Avoid Getting Bad Sales Leads
Lots of small business owners and sales people complain about not having enough good sales leads, or feel like the sales leads that they have are not good enough. It’s true that not all sales leads are equally promising – some sales prospects are ready to buy immediately; others are less serious about wanting to buy, and others are never going to be a good fit for what you sell. But before you complain about having too many “bad sales leads,” it’s important to give some consideration to where these bad sales leads actually come from.
When we say, “these sales leads are bad,” what do we really mean by this, and how can we avoid getting so many bad sales leads on our to-do lists?
Here are a few of the common causes of bad sales leads:
Not Asking Lead Qualifying Questions
Many companies make a mistake in dealing with sales leads: they treat all sales leads the same. Every time someone calls or sends an e-mail inquiry, the prospect simply gets passed along to the sales team. If your sales people are getting sales leads that have not been pre-qualified by asking questions to find out more about the sales prospects, you are going to end up with lots of bad sales leads. If you don’t have any process in place to ask lead qualifying questions upfront, and start to sort and rank your sales leads based on which ones are the best priority and fit, then you’re going to end up with a lot of clutter and noise, and your sales people will be frustrated by having too many “bad sales leads.”
Asking the Wrong Lead Qualifying Questions
Some companies ask lead qualifying questions, but they’re asking the wrong ones. The sales person will be on the phone with the prospect, saying things like, “Do you already have a budget for this purchase?” or “Are you definitely ready to buy a new solution this year?” These questions are too direct and have the effect of putting pressure on the customer, causing them to become defensive and shut down the conversation. Also, if you ask too many “yes/no” closed-ended questions, the customer might not elaborate any further, and you will miss a chance to uncover additional information and learn more about the customer.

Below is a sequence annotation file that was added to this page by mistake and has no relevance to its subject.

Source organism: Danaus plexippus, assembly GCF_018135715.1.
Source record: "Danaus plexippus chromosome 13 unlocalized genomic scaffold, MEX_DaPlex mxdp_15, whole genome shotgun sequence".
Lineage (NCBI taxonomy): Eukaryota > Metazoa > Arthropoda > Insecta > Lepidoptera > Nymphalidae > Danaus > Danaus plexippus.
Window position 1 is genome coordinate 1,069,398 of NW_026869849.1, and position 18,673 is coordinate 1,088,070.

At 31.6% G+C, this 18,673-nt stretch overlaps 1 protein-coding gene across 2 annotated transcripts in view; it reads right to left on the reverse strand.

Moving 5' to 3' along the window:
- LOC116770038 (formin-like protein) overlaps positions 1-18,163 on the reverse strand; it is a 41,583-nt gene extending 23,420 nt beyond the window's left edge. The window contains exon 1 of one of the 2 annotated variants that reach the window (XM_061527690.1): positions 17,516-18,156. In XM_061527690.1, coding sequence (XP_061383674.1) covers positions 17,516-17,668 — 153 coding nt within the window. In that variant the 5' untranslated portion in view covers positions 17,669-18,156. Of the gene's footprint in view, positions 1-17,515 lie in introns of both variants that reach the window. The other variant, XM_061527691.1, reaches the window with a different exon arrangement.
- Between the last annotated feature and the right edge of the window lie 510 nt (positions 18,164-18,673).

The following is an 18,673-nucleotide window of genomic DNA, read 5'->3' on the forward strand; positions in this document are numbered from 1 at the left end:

Not Following Up Promptly
Another mistake that many companies make is failing to follow up promptly with new sales leads. For example, you might get online inquiries or e-mail inquiries that get routed to an automated reply system. Automated replies can be helpful, but most sales leads want to hear from you soon – and want to hear from a real person. Especially when buyers are highly motivated and want to make a decision quickly, they are probably contacting multiple vendors/suppliers (in addition to your company) and so if you don’t get on the phone to talk to them, they’ll probably be on the phone with your competitors. If you don’t follow up with sales leads within 24 hours, you might find that you’re only left with “bad sales leads.”
Bad sales leads are not inevitable – yes, it’s true that some sales leads are just not going to be the right fit for your company, not everyone is going to buy from you. But most sales leads can offer significant sales potential if you know how to manage them correctly. Ask lead qualifying questions. Follow up. Work through your sales process by building relationships and building trust. Stop complaining about “bad sales leads” and spend more time building “good lead qualification processes.”